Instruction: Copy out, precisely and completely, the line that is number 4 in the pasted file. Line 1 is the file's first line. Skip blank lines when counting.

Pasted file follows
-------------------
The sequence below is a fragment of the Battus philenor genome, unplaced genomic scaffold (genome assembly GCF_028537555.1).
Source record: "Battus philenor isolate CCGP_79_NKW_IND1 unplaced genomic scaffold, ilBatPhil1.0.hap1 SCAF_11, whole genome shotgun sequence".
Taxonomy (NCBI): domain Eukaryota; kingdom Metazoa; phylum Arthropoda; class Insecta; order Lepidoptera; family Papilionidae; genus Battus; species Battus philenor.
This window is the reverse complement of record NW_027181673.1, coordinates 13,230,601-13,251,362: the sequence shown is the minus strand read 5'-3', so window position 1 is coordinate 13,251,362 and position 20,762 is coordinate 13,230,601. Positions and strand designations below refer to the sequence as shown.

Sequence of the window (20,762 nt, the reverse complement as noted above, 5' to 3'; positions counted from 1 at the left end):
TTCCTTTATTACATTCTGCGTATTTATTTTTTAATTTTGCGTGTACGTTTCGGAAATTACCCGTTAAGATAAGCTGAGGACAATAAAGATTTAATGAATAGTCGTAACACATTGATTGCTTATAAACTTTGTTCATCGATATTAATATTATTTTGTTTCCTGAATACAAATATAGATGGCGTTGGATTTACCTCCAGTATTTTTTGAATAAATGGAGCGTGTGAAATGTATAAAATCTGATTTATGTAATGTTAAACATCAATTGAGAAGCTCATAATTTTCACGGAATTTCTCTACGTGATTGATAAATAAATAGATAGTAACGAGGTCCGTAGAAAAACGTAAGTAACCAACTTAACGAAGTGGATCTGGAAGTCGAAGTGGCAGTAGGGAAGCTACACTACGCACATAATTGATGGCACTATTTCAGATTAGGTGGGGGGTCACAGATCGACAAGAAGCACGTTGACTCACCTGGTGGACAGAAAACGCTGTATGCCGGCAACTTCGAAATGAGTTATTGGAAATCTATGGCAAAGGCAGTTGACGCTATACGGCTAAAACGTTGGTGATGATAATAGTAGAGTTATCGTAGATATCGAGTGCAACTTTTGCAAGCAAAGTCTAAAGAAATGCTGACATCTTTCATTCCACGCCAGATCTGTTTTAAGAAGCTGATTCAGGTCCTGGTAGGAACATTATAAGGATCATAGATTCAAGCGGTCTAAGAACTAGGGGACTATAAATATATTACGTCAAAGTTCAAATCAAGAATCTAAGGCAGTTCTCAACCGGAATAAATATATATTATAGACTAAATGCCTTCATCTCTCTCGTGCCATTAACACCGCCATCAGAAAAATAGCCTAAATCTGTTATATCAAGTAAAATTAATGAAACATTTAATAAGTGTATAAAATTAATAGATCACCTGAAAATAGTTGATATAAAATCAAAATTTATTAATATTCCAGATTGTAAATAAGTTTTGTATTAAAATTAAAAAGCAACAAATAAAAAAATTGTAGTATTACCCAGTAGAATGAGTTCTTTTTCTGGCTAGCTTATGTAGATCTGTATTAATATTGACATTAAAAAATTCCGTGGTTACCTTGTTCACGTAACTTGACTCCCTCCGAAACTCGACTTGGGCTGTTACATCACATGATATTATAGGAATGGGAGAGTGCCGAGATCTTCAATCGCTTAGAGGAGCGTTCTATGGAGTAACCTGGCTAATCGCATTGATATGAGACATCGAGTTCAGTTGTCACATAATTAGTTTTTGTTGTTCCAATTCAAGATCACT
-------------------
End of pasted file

This window is the reverse complement of record NW_027181673.1, coordinates 13,230,601-13,251,362: the sequence shown is the minus strand read 5'-3', so window position 1 is coordinate 13,251,362 and position 20,762 is coordinate 13,230,601. Positions and strand designations below refer to the sequence as shown.